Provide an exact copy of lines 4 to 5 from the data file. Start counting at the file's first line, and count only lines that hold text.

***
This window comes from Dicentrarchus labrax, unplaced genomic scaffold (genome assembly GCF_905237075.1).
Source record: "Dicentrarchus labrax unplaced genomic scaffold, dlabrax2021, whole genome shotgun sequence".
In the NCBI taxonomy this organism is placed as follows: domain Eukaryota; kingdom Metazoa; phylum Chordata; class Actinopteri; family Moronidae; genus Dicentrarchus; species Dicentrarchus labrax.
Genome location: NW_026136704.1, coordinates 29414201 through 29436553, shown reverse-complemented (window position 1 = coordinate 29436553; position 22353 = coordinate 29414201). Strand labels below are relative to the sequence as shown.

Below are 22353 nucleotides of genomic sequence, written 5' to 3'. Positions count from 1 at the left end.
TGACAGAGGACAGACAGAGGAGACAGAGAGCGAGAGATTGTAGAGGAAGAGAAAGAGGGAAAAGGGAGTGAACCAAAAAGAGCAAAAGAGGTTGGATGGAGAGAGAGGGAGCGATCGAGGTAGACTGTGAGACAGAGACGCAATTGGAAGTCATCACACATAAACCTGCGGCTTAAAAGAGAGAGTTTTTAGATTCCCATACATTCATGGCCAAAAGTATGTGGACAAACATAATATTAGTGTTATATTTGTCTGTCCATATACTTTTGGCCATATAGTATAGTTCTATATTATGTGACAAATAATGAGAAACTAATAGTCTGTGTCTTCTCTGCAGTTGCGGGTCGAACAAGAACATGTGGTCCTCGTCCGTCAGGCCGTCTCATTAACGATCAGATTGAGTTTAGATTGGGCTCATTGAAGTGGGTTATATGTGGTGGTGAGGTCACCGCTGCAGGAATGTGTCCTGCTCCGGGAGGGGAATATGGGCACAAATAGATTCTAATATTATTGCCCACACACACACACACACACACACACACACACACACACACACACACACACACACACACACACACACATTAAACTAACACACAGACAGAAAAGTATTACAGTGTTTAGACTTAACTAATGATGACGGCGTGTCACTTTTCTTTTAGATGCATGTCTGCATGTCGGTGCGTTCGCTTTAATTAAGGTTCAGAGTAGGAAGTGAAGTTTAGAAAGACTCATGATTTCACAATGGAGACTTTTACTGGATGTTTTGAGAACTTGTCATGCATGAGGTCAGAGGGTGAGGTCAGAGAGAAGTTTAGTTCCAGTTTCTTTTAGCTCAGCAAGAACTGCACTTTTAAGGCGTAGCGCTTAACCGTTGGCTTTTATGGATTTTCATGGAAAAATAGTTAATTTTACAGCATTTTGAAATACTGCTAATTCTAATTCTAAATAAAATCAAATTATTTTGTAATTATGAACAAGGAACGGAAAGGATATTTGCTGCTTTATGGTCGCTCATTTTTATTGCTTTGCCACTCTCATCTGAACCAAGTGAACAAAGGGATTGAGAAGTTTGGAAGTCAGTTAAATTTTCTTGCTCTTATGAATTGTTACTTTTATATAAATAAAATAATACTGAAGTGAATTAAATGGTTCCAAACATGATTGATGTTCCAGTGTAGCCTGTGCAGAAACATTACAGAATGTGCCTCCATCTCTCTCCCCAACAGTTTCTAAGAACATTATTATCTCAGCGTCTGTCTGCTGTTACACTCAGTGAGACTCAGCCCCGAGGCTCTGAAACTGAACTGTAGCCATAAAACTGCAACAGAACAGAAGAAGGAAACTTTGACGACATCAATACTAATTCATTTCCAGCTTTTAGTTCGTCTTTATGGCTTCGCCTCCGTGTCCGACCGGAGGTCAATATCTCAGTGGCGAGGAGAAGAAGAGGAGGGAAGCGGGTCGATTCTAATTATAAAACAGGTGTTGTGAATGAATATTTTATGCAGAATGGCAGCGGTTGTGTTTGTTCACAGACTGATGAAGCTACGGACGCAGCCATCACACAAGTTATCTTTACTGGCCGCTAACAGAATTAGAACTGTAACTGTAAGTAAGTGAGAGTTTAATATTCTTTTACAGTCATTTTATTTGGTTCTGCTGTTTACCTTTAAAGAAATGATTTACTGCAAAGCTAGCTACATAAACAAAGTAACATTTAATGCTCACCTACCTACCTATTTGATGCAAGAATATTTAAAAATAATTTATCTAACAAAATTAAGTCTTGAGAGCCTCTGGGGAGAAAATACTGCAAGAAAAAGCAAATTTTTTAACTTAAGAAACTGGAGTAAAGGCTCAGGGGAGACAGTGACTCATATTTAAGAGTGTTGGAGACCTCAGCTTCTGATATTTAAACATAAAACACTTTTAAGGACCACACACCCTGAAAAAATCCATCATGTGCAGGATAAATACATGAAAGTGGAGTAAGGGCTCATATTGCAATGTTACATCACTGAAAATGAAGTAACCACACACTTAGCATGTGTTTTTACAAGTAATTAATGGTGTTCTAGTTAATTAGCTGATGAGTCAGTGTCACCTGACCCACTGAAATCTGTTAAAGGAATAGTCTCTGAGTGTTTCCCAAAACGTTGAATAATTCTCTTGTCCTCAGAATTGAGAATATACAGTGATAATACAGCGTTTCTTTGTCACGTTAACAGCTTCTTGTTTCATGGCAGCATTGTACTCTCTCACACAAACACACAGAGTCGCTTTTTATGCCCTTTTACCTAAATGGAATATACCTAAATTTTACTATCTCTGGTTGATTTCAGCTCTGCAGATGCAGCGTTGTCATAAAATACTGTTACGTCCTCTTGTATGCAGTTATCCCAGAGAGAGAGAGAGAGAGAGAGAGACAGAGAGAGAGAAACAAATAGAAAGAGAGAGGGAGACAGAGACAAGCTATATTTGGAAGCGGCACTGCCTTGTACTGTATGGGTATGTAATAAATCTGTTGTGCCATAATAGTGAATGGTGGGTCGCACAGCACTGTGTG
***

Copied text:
Genome location: NW_026136704.1, coordinates 29414201 through 29436553, shown reverse-complemented (window position 1 = coordinate 29436553; position 22353 = coordinate 29414201). Strand labels below are relative to the sequence as shown.

Below are 22353 nucleotides of genomic sequence, written 5' to 3'. Positions count from 1 at the left end.